26.2 Wednesday, Jan. 4 Revaluating spiral-like cell cleavage patterns during the embryonic development of phoronids and brachiopods. SANTAGATA, Scott; Long Island University email@example.com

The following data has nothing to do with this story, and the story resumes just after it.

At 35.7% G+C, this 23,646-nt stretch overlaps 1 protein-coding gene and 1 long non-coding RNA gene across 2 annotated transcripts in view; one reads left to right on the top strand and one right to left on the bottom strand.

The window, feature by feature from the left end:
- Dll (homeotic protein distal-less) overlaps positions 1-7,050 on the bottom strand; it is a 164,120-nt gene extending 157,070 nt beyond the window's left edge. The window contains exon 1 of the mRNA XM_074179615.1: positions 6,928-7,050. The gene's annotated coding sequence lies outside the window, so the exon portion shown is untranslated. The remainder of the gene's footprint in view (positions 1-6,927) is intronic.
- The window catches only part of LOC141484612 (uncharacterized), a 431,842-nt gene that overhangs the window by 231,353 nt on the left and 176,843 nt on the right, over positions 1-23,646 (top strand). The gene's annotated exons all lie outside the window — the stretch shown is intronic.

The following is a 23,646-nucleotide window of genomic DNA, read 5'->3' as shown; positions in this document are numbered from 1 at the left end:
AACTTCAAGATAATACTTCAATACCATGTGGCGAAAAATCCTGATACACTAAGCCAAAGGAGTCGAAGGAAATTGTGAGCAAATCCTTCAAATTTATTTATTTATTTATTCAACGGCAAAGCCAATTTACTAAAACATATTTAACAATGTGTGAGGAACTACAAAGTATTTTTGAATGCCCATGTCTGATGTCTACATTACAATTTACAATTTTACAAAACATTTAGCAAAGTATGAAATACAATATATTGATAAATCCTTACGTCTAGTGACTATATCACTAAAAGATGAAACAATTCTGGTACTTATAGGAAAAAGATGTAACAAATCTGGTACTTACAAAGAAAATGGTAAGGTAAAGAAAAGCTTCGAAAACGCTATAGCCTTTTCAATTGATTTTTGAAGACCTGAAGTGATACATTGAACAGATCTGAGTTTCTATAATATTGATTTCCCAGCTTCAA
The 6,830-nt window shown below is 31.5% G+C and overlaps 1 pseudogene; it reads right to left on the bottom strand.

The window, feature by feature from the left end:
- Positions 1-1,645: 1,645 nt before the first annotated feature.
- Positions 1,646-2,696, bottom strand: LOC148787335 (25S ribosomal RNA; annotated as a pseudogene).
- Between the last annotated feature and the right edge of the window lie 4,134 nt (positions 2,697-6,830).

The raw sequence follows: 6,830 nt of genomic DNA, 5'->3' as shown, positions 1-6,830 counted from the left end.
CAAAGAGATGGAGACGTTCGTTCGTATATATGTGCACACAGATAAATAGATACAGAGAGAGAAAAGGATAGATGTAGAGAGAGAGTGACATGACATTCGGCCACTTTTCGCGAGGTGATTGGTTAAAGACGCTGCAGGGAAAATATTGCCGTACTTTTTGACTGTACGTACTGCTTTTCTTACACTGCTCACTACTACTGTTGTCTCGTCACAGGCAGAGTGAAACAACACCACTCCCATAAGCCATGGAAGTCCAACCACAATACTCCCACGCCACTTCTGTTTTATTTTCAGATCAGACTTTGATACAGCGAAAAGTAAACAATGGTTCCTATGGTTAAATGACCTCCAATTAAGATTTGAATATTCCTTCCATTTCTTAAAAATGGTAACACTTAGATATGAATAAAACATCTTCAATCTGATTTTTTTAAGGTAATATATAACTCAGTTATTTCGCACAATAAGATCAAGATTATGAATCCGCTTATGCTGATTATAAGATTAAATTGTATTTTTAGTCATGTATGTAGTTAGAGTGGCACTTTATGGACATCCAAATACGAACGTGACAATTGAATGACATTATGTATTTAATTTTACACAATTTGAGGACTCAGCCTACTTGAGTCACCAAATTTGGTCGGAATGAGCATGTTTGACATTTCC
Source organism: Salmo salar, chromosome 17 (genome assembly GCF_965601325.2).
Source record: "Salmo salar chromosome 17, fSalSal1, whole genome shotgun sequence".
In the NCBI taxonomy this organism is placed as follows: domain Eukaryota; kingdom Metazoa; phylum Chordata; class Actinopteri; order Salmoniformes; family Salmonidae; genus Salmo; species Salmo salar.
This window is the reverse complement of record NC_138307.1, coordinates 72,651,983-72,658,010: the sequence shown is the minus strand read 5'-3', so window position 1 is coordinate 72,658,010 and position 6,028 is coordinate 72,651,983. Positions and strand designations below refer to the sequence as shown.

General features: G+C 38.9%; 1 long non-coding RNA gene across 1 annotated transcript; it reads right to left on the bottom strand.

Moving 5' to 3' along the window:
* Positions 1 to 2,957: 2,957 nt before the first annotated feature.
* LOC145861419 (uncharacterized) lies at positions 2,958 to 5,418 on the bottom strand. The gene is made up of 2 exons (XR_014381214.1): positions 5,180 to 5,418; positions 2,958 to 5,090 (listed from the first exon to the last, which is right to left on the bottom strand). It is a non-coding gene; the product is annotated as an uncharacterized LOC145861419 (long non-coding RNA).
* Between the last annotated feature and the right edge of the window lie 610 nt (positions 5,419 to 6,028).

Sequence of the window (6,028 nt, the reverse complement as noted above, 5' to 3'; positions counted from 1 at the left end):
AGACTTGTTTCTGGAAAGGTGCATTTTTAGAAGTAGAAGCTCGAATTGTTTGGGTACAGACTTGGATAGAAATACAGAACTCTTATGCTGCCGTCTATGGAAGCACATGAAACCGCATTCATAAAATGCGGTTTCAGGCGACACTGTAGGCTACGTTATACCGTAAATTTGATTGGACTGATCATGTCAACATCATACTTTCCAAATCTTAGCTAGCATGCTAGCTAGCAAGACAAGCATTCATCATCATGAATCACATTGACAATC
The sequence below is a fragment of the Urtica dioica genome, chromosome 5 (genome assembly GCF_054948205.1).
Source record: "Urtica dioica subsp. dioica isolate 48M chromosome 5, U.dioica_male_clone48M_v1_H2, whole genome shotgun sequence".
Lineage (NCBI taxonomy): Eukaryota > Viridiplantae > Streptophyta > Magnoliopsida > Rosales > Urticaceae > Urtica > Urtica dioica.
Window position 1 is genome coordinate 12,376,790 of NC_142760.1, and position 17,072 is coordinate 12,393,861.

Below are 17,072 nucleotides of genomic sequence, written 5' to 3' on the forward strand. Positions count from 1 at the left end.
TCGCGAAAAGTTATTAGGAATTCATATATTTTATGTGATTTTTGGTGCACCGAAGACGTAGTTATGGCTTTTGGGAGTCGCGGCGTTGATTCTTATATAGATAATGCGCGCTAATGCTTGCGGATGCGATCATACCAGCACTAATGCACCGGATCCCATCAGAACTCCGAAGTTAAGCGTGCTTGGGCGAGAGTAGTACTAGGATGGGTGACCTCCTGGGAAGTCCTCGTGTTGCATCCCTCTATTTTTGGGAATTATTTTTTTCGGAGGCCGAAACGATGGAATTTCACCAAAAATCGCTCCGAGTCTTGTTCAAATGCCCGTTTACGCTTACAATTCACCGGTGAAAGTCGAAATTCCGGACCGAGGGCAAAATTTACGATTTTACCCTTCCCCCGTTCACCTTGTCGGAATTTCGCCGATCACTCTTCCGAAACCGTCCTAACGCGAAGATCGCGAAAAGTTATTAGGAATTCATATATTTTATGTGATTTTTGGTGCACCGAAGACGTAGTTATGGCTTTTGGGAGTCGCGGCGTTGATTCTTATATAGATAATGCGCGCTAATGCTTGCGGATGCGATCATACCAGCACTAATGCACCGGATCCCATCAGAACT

Embryonic patterns in cell cleavage and blastomere arrangements continue to be used as phylogenetically informative characters. However, cleavage patterns are clearly subject to evolutionary modifications especially among the various phyla that exhibit spiral cleavage. Although the prevailing viewpoint is that phoronids and brachiopods exhibit a form of radial cleavage, aspects of both spiral-like and radial-like cleavage have been observed and vary the most at the eight and 16-cell stages. Here, I use time-lapse video microscopy to investigate the early development of the phoronid, Phoronis pallida from False Bay, WA (USA). The early development of Phoronis pallida deviates from a typical radial pattern at the third, fourth, and fifth cleavages that alternate between dexiotropic and levotropic spiral divisions. These cleavage patterns were also corroborated using confocal microscopy by investigating the angle of the metaphase plate at cell divisions. Review of phoronid and brachiopod developmental patterns along with additional data from the brachiopod, Terebratalia transversa, suggests that both radial-like and spiral-like cell divisions occur within and among species, and that spiral-like patterns may be more prevalent in species with smaller eggs. These data coupled with recent phylogenomic analyses support the hypothesis that both phoronids and brachiopods are derived from an ancestor that exhibited a form of spiral cleavage. Considering allelic differences that underlie patterns of chirality in some gastropod mollusks, further research is needed to test whether cleavage variation in phoronids and brachiopods also reflects genetic variation within and among species.